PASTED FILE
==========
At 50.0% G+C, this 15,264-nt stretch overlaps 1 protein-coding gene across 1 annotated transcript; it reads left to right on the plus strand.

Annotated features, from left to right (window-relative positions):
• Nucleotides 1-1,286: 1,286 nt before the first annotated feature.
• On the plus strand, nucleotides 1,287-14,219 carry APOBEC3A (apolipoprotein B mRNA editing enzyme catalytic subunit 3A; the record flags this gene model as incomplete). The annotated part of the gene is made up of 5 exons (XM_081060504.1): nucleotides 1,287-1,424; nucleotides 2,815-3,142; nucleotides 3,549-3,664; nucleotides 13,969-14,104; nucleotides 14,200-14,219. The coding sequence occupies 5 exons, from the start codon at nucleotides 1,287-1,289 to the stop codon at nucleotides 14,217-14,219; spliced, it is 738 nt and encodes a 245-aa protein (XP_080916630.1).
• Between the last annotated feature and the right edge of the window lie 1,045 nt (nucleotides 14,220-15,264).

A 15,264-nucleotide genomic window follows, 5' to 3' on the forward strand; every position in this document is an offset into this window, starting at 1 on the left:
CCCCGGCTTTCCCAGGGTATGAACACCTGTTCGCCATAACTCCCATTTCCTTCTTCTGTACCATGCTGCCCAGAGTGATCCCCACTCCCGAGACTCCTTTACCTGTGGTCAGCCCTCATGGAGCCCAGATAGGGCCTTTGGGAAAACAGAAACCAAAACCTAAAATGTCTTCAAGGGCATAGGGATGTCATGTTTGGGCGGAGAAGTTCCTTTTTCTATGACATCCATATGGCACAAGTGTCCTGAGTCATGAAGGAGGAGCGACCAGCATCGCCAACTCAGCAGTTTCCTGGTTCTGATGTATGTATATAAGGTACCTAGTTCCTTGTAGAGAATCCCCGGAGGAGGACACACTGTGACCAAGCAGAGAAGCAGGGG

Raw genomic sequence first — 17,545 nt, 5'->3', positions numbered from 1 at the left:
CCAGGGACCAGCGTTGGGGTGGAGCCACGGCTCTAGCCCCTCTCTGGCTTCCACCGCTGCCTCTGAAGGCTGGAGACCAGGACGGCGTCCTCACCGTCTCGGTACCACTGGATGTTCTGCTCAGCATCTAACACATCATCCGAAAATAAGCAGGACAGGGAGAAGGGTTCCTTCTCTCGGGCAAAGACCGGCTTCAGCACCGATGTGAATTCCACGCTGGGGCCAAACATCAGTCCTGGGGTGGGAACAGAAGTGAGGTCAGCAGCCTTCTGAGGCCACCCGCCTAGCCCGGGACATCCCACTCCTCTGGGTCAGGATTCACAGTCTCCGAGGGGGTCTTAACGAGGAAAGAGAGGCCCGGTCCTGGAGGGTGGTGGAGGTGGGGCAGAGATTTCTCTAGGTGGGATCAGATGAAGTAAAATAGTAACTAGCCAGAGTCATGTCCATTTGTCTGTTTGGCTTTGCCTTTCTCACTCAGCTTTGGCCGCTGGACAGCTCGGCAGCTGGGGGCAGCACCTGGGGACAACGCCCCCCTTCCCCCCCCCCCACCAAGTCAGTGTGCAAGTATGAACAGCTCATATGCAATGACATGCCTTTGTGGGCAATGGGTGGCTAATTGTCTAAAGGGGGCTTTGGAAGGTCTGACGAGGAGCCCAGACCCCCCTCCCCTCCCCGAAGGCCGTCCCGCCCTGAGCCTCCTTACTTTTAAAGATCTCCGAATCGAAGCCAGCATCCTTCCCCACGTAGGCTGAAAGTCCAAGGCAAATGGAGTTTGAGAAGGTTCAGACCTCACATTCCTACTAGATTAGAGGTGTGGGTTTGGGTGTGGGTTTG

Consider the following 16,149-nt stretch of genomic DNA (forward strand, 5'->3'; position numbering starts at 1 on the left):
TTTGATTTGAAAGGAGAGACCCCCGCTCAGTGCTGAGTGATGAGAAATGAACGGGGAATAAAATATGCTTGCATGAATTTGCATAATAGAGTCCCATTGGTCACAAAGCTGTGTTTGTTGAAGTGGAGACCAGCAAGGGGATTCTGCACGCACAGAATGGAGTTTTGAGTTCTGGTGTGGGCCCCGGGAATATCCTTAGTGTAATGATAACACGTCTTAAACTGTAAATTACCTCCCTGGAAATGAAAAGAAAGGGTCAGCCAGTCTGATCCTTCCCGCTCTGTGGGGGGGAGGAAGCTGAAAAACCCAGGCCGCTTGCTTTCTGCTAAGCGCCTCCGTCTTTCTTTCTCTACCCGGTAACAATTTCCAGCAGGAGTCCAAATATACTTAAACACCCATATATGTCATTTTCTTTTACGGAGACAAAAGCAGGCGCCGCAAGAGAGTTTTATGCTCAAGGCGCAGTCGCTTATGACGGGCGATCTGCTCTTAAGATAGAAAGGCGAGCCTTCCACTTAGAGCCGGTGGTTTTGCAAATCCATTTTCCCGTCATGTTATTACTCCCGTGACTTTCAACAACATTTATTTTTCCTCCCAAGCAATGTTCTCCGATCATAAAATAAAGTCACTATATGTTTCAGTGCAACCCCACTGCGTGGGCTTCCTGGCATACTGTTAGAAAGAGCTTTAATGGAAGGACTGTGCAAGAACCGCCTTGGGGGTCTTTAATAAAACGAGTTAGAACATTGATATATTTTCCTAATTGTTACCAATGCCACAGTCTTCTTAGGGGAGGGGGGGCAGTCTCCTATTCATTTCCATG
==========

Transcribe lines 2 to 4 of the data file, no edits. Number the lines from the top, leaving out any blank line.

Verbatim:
Annotated features, from left to right (window-relative positions):
• Nucleotides 1-1,286: 1,286 nt before the first annotated feature.
• On the plus strand, nucleotides 1,287-14,219 carry APOBEC3A (apolipoprotein B mRNA editing enzyme catalytic subunit 3A; the record flags this gene model as incomplete). The annotated part of the gene is made up of 5 exons (XM_081060504.1): nucleotides 1,287-1,424; nucleotides 2,815-3,142; nucleotides 3,549-3,664; nucleotides 13,969-14,104; nucleotides 14,200-14,219. The coding sequence occupies 5 exons, from the start codon at nucleotides 1,287-1,289 to the stop codon at nucleotides 14,217-14,219; spliced, it is 738 nt and encodes a 245-aa protein (XP_080916630.1).